Work, family pressures, a busy social life… when it comes to dealing with everyday situations, how well do you cope? Do you find it easy to handle stress or do you crumble at the first sign of a problem?
Learning how to take control of your emotions is an important part of being human as it can improve your life satisfaction and play a part in how other people view you too. The way in which you handle stress can have a massive impact on your overall health and wellbeing.
In the 1950s, cardiologists Meyer Friedman and Ray Rosenman developed a theory that people with certain personality traits have an increased risk of developing heart disease. Later research has suggested there is no clear link, however, and the theory that your personality can affect your health is a controversial one.
Probably the best known personality 'type', these people tend to be highly competitive, gaining enjoyment from accomplishing their goals. They are often impatient, feeling that time is not on their side. They can be quick to anger, and may come across as aggressive or bullying towards others. Entrepreneurs and business leaders tend to fall into this category and some research has concluded that people with this type of personality may be at increased risk of high blood pressure and heart disease.
Type B personalities are usually more reflective and may experience less anxiety as a result. They are usually more tolerant of people than those with a Type A personality but crave attention, being natural extroverts. Type B personalities are suited to careers such as actors, radio hosts or high-profile speakers.
By contrast, Type C personalities can find it difficult to express their emotions and may be more prone to negativity, while avoiding conflict where possible. They are usually hard workers and perfectionists, but may be more prone to stress and depression than other types. They are usually quite introverted and like to get to know and understand how things work. Type C personalities do well in job roles such as engineers, programmers or accountants.
Friedman and Rosenman estimated that people with Type A personalities were at more than double the risk of coronary heart disease as they are more likely to feel stressed.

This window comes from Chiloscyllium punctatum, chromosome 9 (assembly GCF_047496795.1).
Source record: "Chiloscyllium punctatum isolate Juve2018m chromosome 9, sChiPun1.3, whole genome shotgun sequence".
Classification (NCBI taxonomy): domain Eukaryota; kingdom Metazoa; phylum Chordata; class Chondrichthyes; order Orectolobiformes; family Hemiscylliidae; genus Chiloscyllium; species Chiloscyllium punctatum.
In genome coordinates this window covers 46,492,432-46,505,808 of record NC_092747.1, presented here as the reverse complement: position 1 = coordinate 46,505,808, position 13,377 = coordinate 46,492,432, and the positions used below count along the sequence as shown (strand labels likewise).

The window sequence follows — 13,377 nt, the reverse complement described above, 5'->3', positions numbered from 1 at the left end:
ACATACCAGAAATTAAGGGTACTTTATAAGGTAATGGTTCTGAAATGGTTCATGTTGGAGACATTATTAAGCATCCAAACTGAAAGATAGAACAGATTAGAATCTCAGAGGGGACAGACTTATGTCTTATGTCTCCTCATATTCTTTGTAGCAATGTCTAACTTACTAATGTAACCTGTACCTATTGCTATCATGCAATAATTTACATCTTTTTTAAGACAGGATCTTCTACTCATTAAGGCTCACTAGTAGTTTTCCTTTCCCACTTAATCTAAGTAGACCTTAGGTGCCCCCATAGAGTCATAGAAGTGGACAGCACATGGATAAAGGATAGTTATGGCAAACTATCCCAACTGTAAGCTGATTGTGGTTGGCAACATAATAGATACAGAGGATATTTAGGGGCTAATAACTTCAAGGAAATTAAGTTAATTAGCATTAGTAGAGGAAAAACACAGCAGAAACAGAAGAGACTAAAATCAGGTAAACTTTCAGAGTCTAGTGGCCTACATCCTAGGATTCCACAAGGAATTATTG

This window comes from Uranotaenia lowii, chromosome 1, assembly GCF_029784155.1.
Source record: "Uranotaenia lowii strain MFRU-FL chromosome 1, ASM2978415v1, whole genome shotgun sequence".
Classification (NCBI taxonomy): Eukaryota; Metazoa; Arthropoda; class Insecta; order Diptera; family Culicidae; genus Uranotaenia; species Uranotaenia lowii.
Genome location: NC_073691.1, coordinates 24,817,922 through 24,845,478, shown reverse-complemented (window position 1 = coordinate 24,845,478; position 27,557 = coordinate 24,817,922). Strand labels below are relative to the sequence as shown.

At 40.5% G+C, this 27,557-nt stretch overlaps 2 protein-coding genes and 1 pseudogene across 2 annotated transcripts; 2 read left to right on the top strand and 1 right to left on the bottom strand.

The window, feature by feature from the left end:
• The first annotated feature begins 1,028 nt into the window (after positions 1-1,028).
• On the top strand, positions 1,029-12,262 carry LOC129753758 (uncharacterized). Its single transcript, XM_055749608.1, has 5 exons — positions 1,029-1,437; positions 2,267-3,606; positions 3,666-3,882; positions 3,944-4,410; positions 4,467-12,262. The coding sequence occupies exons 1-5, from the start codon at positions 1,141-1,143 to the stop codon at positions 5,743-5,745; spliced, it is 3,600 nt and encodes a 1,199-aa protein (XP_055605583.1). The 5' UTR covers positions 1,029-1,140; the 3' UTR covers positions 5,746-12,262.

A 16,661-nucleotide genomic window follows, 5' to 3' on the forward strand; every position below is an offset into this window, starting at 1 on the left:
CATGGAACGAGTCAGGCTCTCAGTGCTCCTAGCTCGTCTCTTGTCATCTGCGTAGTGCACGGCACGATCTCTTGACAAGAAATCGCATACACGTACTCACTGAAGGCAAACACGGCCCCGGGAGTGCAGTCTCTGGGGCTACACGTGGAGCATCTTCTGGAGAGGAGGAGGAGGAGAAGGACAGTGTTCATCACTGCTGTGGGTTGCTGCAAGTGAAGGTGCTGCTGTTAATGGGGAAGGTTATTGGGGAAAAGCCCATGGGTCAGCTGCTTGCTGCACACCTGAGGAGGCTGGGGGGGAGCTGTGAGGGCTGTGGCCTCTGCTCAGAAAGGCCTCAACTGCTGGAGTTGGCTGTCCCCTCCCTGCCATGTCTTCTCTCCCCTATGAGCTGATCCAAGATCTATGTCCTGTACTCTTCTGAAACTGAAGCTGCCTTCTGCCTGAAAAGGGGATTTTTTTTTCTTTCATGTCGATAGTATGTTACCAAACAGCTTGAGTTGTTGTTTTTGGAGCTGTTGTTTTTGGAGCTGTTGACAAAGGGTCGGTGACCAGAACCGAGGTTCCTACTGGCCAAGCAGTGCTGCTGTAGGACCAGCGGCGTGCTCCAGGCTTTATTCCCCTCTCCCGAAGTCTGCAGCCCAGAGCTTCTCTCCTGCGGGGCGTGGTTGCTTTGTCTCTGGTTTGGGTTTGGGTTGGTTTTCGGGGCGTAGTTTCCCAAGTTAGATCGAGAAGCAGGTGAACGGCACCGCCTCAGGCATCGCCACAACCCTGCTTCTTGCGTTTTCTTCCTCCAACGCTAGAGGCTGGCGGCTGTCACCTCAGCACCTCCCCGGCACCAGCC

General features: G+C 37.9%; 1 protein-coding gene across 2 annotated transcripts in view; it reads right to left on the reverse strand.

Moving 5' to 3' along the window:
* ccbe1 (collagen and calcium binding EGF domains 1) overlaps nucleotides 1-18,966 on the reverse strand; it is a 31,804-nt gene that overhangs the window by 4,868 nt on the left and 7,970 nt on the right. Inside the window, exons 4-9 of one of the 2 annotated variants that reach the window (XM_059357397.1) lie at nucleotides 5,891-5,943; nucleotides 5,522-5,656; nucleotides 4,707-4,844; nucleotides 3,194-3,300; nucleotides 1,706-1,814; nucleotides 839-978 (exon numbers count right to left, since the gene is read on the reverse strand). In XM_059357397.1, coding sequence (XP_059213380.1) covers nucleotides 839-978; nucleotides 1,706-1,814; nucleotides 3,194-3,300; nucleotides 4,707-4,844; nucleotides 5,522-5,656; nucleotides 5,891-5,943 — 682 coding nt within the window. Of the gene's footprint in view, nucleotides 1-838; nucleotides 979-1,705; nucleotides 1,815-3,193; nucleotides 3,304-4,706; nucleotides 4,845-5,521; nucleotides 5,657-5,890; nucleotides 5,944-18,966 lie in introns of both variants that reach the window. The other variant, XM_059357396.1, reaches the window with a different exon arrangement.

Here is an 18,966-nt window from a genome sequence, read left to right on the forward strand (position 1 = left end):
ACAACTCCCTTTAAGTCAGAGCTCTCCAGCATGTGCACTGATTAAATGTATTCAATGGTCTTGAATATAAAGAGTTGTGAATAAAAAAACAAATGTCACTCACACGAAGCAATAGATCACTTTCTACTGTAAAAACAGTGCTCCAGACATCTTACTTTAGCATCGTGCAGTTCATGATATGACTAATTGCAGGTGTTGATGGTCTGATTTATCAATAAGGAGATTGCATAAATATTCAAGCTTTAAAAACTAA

Type B personalities may feel more insecure within themselves, while those who are Type C can find their inability to freely express their voice frustrating, leading them to feel anguished about themselves or their life situation.
Some people believe that stress is good for 'keeping them on their toes', increasing their productivity levels and getting more work done in less time. They may think it's healthy to feel this pressure, but psychological stress is strongly associated with a greater risk of heart disease, depression and even infectious diseases.
Research by Carnegie Mellon University found that the effects of stress can promote the development and progression of disease. This is because when cortisol is released in response to stress, it regulates the inflammatory response and decreases tissue sensitivity, making immune cells become insensitive. This encourages the inflammation to develop.
Interestingly, spending time socializing or hugging others has been shown to lower your chances of becoming ill during stressful times according to a recent study, so is worth considering if you want to boost your wellbeing.
Ultimately, avoiding stress and taking time out for yourself has been shown to be of one of the most important factors to consider if you want to prevent illness and stay healthy in the long term – regardless of your personality type.
Stress can play a role in the causes of multiple health related conditions such as weight gain or loss, hair loss, erectile dysfunction, high blood pressure and many others. If you are worried about stress in your life consult your Doctor.